Ramadan dates in 2013
Ramadan in 2011 will start about the 8th July and finish around the 8th August. Because the actual dates depend on sightings of the crescent moon we will not know the anticipated dates until 10 days before, and then finally with the sightings.
We shall be closed from the 3rd August to the 25th August.
Significance of Ramadan
Ramadan is the period when Muslims the world over fast from before sunrise to sunset. Fasting means that nothing should pass the lips, that is not eat, drink or smoke. It is a time of patience, humility and spirituality, which means doing everything in moderation and thinking of others less fortunate than themselves.
The evenings and night times are more a time of community gathering, spending time with family and friends, so there can be a festive atmosphere. Most Moroccans see the fasting as a challenge, and will endeavour to comply. It is illegal for Moroccans to eat in public during the fasting times, and to purchase alcohol at any time.
Ftour, or breakfast, at sunset becomes a significant meal and usually comprises dates, hariria – a special soup, and sweet pastries. Later meals in the night can become almost banquets.
It is the time when the first verses of the Qur’an were revealed to the Prophet, and this is commemorated particularly on the night of Laylat al Qadr, it is about 6-10 nights before the end of Ramadan, when many Muslims will attend all night recitations of the Qur’an in different mosques around the city.
Last year celebrated Imams, renowned for their recitations, were featured in several mosques around Marrakech. For any Muslims who can attend, these can be especially magical.
In Morocco, Eid el Sghrir, the small festival marks the end of Ramadan. It is a public holiday with more dressing up and celebrations.
How will it effect my visit to Marrakech?
People will be focusing less on worldly affairs, so all businesses will open for shorter hours, and people will generally be less focused on work.
The effect of no food, drink and cigarettes is noticeable in the streets in the afternoon, as some people become more fractious. In the afternoon as shopping gets underway for the evening meal the food souks can get very crowded and animated.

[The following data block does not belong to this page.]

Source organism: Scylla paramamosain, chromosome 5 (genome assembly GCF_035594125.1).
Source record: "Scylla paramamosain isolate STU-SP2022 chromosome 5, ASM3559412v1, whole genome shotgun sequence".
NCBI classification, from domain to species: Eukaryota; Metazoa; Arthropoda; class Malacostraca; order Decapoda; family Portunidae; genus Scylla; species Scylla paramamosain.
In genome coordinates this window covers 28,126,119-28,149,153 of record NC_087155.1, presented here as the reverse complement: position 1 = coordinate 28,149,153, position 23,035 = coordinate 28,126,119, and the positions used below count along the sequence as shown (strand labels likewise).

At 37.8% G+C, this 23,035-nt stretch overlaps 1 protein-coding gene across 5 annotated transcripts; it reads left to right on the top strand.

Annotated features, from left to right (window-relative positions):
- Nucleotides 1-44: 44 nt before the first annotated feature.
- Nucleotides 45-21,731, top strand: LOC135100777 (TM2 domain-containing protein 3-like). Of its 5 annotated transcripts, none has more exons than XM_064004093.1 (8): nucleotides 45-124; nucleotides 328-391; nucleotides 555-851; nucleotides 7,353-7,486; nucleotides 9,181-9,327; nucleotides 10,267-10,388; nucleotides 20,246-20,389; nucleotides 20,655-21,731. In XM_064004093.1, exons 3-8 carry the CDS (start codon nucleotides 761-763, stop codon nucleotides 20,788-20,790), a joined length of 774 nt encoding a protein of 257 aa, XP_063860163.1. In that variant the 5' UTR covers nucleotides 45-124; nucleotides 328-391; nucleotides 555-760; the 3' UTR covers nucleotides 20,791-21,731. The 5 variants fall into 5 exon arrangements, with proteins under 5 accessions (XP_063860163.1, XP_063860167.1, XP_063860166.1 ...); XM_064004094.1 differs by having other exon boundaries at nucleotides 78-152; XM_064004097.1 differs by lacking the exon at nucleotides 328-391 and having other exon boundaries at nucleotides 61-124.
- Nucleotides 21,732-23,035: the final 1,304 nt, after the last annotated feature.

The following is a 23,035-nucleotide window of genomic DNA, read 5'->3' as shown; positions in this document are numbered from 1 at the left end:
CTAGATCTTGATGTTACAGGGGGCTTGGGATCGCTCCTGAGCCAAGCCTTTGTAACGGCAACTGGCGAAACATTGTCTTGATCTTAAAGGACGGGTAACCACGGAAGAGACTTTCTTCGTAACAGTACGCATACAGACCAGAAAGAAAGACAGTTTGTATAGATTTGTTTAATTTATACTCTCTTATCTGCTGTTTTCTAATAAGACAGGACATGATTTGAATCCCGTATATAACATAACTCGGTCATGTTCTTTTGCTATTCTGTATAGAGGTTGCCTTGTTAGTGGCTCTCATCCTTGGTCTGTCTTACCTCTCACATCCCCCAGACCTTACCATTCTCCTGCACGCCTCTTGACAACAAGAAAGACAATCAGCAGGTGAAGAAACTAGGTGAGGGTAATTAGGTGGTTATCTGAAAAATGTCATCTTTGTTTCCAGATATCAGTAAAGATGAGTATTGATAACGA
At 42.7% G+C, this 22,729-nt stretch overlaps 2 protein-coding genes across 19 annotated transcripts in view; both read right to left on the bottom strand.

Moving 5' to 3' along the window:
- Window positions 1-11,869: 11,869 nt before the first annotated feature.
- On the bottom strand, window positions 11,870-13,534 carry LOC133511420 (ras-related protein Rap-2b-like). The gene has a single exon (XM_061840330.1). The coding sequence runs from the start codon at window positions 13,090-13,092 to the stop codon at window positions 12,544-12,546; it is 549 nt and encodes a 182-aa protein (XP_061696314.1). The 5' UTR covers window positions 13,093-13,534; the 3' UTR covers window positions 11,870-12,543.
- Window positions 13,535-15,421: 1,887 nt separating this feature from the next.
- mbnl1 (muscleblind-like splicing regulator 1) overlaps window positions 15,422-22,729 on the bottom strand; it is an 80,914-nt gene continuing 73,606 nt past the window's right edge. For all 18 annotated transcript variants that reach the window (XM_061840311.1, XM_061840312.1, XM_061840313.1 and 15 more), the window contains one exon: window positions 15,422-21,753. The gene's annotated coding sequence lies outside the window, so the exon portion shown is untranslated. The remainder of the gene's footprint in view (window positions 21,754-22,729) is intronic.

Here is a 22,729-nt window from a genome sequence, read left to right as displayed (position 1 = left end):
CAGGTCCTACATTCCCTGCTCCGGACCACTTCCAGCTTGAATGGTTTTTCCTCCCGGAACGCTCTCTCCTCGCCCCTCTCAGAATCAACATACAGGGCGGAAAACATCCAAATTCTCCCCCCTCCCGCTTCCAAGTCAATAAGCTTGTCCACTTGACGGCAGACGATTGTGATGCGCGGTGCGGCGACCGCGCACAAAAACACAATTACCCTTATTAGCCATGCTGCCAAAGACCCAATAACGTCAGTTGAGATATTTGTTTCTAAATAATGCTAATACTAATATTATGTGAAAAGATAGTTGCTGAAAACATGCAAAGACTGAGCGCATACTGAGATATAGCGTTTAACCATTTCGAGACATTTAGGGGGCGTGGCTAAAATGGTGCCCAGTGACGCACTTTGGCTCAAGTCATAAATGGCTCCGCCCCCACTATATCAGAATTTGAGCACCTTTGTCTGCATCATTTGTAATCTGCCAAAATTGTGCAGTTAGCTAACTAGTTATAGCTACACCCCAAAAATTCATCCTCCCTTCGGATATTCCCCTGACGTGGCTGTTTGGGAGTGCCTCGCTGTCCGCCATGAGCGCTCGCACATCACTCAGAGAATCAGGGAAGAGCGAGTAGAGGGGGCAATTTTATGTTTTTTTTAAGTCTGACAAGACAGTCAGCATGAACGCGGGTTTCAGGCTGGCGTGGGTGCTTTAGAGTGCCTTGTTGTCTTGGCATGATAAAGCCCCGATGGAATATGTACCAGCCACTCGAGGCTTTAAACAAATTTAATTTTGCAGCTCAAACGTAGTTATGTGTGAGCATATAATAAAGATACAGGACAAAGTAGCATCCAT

It is strongly advised that you do not eat, drink nor smoke in public view, and refrain from strong perfumes during the hours of fasting. Not only is this respectful of local customs, it shows a consideration for your hosts which can only enhance their view of you. In previous years restaurants have opened at lunchtime for tourists. Evening dinner may start a little later so that staff can eat ftour.
In the Riad during Ramadan
In the Riad we will try provide the usual high level of service, but we ask guests to be patient during the afternoon, when staff will be very low in energy, and to let them take ftour at sunset, around 19.00. We will not book the Riad to full capacity to make it more manageable. For those who decide to try a little Ramadan, may be not eating during the day, we can prepare a traditional ftour . I find taking ftour with locals after having fasted a bit can be a very moving experience.
Excursions during Ramadan
We will still be able to offer day excursions into the Atlas, though they might be adjusted a bit. The desert is 12hours drive time away and in our view should not be attempted with a driver who is fasting. We have located a company that uses non-Muslim drivers, but they will want minimum 4 people for a desert visit. Be prepared that your dates do not fit with anyone else.
If you come to Marrakech and Morocco during you will experience a very diferent Morocco. If you are prepared and come with an open mind it can be a very different and rewarding experience